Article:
I also started Queens of Geek by Jen Wilde which I’m 18% into. I picked this one because I’m participating in the Winter Magical Readathon which is hosted by G from the BookTube channel Book Roast. Each Sunday a chapter is unlocked and based on your choices you get 1-3 reading prompts. My first prompt was to read a contemporary and Queens of Geek was available as an ebook so here we are. So far I’m enjoying it. It’s very sweet and relatable.

What do you think you’ll read next?

That’s the big question. My next prompt in the Winter Magical Readathon is to read a book with an orange cover or the word orange in the title. I’ve asked the library for Dry by Neal Shusterman because that cover was actually made for this kind of prompt. Whether the library will let me have it is another question entirely. I also just want to mention that I’m doing this readathon very casually. I get the prompts every Sunday but then I just read the books whenever I can get my hands on them (which isn’t immediately).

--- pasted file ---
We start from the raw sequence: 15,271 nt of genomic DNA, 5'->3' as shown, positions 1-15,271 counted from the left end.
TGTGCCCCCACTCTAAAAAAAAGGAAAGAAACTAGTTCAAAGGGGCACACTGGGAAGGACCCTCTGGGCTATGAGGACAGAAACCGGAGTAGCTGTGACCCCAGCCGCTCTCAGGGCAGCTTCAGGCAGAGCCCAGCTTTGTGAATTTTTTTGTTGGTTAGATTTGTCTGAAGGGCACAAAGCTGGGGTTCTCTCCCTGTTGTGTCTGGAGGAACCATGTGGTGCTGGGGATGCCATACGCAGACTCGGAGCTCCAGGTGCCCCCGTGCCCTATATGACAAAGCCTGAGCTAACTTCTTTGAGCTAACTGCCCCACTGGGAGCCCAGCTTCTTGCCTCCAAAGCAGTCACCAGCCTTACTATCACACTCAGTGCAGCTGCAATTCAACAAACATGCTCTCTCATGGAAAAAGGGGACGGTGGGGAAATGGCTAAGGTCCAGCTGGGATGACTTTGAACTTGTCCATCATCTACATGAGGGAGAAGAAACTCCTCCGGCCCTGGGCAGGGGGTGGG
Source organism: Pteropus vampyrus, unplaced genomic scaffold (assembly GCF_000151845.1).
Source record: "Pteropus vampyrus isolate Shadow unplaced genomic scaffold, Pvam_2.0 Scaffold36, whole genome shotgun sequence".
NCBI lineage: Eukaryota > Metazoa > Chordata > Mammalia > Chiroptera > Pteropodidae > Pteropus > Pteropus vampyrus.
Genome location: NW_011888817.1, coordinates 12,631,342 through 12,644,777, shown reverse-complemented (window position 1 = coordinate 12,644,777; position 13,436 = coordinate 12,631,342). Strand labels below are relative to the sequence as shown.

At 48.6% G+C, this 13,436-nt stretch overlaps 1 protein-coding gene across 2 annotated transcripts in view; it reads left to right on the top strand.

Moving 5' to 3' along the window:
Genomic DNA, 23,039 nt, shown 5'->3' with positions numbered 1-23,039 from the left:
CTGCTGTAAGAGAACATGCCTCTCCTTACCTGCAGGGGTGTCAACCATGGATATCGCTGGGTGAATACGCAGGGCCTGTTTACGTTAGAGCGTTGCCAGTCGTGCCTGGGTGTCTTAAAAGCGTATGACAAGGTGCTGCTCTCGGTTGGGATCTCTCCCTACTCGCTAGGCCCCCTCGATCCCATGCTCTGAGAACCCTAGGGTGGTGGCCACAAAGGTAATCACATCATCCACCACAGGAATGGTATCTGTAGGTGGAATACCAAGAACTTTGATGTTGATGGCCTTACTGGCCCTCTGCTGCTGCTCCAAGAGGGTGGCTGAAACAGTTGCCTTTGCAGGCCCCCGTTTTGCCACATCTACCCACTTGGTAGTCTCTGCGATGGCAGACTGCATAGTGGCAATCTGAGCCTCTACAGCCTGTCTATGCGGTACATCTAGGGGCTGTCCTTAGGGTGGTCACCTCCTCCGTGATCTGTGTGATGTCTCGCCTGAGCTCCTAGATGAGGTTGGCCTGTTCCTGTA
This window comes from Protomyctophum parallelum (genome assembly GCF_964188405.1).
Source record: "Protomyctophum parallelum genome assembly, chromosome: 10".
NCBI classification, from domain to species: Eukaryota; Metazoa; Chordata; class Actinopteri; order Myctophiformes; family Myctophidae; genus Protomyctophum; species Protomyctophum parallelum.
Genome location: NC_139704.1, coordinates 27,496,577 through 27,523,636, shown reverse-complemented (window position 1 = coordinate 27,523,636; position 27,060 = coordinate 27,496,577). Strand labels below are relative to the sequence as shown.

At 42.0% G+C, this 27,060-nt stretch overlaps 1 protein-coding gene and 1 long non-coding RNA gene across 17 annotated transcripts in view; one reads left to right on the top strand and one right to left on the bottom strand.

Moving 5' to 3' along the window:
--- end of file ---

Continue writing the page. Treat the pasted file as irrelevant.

Another week of December is already over but I’ve loved my reading this past week. I’d love to know what you’re reading and also if you’re also participating in the Winter Magical Readathon. Have a great week.

Posted in Book Memes

WWW Wednesday – December 4th

“By the time Alex managed to get the blood out of her good wool coat, it was too warm to wear it.”

First line in Ninth House by Leigh Bardugo

Hi, guys. Wednesday means that my weekly update is coming right at you through WWW Wednesday. It’s a weekly meme hosted by Sam @ Taking on a World of Words, and it’s meant to give you all a little insight into my reading this week. I’ll answer the 3 questions:

  • What are you currently reading?
  • What did you recently finish?
  • What do you think you’ll read next?

What did you recently finish?